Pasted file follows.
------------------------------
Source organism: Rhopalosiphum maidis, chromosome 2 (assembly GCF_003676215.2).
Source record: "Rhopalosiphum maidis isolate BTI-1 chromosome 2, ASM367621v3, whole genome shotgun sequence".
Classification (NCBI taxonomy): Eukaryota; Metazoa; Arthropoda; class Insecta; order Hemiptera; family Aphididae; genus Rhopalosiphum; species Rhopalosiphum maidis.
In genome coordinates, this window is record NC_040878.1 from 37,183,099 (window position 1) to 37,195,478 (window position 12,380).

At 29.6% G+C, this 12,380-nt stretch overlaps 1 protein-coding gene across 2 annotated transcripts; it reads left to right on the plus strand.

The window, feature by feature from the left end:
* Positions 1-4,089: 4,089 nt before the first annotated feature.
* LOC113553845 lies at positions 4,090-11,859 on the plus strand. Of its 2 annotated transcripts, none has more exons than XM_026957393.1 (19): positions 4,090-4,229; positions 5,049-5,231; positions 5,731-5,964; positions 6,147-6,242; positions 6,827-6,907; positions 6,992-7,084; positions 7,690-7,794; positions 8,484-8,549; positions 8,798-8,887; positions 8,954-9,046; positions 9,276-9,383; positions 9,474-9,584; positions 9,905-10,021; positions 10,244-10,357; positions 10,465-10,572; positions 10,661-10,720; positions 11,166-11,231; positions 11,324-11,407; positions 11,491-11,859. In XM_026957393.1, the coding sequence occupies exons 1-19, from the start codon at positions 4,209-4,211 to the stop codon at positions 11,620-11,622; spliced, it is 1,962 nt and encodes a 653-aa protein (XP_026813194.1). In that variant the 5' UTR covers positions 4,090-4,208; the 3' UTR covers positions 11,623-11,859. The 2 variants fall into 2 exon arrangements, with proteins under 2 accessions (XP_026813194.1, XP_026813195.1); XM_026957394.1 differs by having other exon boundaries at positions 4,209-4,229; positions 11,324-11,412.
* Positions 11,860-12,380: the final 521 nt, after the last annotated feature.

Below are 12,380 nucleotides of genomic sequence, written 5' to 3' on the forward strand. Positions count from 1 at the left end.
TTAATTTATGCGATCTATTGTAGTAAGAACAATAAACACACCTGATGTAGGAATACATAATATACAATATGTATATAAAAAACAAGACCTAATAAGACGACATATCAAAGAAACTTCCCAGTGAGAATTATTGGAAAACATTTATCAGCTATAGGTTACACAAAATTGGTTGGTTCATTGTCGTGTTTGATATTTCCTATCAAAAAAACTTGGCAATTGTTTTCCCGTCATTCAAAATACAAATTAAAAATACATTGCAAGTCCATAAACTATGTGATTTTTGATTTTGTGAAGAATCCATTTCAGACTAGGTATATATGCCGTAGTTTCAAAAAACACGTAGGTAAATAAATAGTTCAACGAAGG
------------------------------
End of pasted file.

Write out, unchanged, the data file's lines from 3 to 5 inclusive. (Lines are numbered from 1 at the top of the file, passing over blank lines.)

Classification (NCBI taxonomy): Eukaryota; Metazoa; Arthropoda; class Insecta; order Hemiptera; family Aphididae; genus Rhopalosiphum; species Rhopalosiphum maidis.
In genome coordinates, this window is record NC_040878.1 from 37,183,099 (window position 1) to 37,195,478 (window position 12,380).

At 29.6% G+C, this 12,380-nt stretch overlaps 1 protein-coding gene across 2 annotated transcripts; it reads left to right on the plus strand.